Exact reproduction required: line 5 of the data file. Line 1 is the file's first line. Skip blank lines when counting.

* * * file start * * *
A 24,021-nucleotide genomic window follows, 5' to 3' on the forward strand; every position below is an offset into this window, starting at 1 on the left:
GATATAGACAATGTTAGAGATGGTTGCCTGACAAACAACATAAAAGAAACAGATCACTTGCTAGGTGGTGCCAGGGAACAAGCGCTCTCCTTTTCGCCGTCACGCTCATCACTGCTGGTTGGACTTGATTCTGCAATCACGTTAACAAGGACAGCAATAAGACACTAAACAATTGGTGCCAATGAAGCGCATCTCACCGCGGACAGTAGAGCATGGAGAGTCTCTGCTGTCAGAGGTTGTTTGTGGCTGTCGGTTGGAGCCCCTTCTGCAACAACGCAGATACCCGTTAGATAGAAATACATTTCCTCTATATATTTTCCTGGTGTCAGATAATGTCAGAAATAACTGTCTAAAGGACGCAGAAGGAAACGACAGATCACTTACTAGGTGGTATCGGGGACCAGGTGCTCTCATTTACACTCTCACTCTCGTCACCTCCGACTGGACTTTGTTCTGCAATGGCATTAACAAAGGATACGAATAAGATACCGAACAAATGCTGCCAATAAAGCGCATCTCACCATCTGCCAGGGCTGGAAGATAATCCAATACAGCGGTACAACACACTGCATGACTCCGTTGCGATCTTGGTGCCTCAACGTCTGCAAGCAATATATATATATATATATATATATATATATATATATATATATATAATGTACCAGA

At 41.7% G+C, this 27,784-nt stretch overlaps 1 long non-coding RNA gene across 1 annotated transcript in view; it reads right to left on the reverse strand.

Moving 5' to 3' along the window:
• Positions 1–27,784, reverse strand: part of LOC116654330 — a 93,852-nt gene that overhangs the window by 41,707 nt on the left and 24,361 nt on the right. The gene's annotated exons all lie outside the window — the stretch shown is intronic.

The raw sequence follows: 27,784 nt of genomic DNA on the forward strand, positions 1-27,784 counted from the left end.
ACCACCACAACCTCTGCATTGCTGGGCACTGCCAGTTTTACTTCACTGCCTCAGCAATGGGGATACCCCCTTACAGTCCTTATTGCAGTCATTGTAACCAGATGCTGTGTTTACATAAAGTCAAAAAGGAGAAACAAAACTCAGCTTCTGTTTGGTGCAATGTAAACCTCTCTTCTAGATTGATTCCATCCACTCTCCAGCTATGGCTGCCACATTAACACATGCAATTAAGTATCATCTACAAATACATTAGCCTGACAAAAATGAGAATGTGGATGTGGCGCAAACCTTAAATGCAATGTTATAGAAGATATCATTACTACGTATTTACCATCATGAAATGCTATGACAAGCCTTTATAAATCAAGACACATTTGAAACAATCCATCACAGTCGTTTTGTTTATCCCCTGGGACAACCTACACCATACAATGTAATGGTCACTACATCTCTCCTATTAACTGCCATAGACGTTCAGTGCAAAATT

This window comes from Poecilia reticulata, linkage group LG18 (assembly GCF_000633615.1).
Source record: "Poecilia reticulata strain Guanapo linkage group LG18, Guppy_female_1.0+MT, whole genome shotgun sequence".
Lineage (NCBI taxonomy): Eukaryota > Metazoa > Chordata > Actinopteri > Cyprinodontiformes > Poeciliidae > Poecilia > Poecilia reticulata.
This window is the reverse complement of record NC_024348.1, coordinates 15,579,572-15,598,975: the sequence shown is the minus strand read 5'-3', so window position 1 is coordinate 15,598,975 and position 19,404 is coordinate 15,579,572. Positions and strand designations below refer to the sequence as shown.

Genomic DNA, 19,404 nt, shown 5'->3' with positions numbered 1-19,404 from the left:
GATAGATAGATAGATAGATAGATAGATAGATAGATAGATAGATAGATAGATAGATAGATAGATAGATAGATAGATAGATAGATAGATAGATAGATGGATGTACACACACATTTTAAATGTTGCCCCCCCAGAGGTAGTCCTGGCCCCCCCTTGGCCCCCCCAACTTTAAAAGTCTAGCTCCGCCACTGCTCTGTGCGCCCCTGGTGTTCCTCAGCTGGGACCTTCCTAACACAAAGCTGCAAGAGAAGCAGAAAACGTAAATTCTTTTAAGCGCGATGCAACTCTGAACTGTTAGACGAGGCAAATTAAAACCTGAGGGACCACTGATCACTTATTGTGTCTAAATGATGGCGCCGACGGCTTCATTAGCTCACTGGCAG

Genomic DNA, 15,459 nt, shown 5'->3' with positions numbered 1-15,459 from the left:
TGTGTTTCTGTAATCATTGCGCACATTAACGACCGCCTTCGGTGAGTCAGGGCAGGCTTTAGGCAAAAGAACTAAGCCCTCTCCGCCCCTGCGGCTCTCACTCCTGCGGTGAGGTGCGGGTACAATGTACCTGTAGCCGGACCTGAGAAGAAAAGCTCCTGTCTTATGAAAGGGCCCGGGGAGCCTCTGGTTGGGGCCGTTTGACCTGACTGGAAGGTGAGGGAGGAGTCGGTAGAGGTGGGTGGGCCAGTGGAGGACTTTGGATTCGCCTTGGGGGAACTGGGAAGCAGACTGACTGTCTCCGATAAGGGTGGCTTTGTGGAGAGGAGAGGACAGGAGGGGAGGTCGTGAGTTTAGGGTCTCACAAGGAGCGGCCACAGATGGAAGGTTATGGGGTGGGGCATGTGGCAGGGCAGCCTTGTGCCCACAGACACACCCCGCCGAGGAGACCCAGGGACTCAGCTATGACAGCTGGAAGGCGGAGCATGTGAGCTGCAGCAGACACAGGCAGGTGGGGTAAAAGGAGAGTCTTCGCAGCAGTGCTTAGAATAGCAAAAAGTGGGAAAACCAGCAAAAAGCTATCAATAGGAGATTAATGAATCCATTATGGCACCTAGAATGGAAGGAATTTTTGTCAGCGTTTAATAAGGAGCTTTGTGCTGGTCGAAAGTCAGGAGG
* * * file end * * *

• Positions 1–27,784, reverse strand: part of LOC116654330 — a 93,852-nt gene that overhangs the window by 41,707 nt on the left and 24,361 nt on the right. The gene's annotated exons all lie outside the window — the stretch shown is intronic.